Safe Routes to healthy places
A Pilot Study: Safe Routes to Healthy Places
- Encourages increased physical activity through safer, active transportation
- Promotes walking, bicycling, or other forms of active transportation among individuals and families
- Educates the community and improves the built environment to create more pedestrian-friendly spaces
Understanding that people’s health is significantly influenced by their environment, zip code, and neighborhood, Safe Routes to Healthy Places works to ensure residents feel supported when walking, biking, and rolling to nearby destinations.
After a successful Safe Routes to School experience from 2017-2018, Live Well Omaha secured funding to launch Safe Routes to Healthy Places (SRTHP) in January 2019. SRTHP is one of the first of its kind in the area and connects residents with safe routes to local assets such as schools, housing developments, parks, community centers, health clinics and grocery stores.
We have partnered with Seventy Five North to launch this pilot study at the Highlander. The Highlander is located in a historic African-American North Omaha neighborhood that has suffered through economic disenfranchisement, social isolation, and health disparities. Active transportation is important to the Highlander neighborhood as it has been designed to include these unique amenities: a road diet, bike lanes, a bike sharing stop, and solar-powered bus stops.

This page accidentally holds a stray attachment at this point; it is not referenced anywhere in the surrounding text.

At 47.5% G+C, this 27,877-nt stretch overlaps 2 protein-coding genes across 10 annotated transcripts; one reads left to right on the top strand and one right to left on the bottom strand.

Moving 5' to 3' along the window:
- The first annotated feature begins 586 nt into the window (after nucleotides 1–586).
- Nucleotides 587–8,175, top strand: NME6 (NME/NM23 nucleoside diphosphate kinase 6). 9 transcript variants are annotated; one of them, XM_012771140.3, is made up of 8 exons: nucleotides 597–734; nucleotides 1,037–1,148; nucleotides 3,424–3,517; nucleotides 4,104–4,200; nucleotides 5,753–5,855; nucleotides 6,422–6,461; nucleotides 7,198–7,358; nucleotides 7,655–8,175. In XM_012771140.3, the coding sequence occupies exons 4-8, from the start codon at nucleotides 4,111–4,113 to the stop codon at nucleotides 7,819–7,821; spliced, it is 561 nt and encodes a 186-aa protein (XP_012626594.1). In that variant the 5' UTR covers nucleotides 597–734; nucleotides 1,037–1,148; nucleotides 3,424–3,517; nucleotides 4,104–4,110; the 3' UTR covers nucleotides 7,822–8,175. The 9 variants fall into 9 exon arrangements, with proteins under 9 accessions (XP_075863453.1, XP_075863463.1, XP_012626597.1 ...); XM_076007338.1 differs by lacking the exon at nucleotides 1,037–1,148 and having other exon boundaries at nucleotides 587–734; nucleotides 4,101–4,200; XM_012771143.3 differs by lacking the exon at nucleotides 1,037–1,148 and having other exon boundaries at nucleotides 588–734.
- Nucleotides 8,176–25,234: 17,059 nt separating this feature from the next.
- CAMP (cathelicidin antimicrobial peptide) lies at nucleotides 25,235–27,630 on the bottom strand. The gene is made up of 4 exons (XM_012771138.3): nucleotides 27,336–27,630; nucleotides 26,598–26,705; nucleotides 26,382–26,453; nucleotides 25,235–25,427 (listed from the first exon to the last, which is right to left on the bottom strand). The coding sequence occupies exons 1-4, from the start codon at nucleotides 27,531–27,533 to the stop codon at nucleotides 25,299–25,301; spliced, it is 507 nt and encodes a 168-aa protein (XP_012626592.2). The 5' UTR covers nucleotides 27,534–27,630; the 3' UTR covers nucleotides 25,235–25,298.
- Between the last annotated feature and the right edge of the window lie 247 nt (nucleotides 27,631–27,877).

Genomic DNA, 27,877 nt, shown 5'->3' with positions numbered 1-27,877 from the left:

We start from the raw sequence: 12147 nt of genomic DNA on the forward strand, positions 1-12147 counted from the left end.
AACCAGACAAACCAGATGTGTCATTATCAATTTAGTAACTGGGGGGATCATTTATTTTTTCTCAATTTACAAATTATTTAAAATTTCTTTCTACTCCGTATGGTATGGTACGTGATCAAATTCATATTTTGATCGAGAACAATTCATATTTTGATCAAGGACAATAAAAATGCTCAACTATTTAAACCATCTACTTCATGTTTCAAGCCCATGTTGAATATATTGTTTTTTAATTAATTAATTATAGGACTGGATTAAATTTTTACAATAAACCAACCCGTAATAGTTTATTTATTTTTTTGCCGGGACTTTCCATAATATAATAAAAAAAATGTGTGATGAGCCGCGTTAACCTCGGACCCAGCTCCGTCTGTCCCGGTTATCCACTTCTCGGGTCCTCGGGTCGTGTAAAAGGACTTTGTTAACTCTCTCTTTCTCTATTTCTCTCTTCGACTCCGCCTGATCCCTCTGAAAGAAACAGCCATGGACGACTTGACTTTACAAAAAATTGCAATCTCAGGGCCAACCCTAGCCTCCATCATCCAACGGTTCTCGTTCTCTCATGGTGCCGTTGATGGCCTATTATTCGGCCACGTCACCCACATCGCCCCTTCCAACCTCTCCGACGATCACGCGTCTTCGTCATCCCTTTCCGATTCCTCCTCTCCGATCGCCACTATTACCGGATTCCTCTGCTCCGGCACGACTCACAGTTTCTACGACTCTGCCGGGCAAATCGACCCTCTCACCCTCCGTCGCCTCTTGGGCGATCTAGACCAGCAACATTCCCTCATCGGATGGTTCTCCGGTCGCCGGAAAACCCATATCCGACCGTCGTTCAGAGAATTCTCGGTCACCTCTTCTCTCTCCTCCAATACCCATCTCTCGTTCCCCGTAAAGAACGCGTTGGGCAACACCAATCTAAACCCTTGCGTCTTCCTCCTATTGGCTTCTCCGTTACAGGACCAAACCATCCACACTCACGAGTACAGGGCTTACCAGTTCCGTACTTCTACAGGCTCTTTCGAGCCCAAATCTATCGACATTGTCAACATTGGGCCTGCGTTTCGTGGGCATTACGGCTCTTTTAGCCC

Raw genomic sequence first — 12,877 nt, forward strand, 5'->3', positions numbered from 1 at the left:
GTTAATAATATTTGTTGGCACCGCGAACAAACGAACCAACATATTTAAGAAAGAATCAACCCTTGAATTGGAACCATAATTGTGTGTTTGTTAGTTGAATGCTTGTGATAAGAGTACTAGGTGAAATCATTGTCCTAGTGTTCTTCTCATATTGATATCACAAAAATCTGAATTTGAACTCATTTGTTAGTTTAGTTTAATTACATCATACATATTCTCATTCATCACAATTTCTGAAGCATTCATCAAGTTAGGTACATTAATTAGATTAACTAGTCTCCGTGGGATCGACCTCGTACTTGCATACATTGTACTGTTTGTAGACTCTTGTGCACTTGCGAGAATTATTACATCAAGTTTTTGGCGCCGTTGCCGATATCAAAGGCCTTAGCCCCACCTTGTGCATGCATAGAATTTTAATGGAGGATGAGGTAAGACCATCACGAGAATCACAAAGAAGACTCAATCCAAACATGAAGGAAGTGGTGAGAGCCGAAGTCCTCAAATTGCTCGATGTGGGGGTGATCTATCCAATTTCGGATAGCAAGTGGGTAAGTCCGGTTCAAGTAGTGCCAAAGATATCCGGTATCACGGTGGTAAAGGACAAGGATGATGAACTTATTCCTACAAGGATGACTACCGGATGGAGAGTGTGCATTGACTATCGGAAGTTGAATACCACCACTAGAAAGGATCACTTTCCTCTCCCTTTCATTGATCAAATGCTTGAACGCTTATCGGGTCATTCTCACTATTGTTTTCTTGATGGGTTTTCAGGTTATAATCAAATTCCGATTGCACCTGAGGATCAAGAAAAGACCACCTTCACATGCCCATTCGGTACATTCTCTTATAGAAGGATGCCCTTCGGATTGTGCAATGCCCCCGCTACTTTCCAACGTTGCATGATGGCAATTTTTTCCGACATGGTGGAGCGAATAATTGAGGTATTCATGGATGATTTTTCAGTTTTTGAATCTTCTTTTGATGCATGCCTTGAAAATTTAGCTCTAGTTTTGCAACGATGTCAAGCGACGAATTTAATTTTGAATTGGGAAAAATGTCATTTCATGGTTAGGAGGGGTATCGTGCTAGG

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Resources to Begin a Safe Routes to Heathy Places Program:
- Advisory Council Roles – the purpose of this document is to describe the roles and responsibilities of a advisory council (SAC), a critical element of the Safe Routes program success. The SAC is comprised of diverse stakeholders who lead strategy, nominate champions and ensure that progress is sustained throughout the planning, implementation and evaluation process.
- Strategy Checklist – SRTHP utilizes complementary strategies to encourage active commuting to/ from nearby destinations. These strategies are evaluation, equity, education, encouragement, engineering, and enforcement. While no two SRTHP programs are exactly alike, the options for promoting walking and biking are just as varied- including offering bike safety education, starting a walking school bus, refreshing crosswalks to increase visibility, and enforcing existing traffic laws to ensure residents can safely navigate intersections and street crossings.
- SRTHP sample timeline – A timeline of the SRTHP program provides advisory council members and others with clarity on project deliverables. Creating a timeline based on SMART goals helps ensure your SRTHP work is focused and stays on track. The timeline is a living document that can and should be modified over time and revisited regularly at SAC meetings. A SMART goal is specific, measurable, attainable, relevant and time-bound.
Media for Safe Routes to Heathy Places: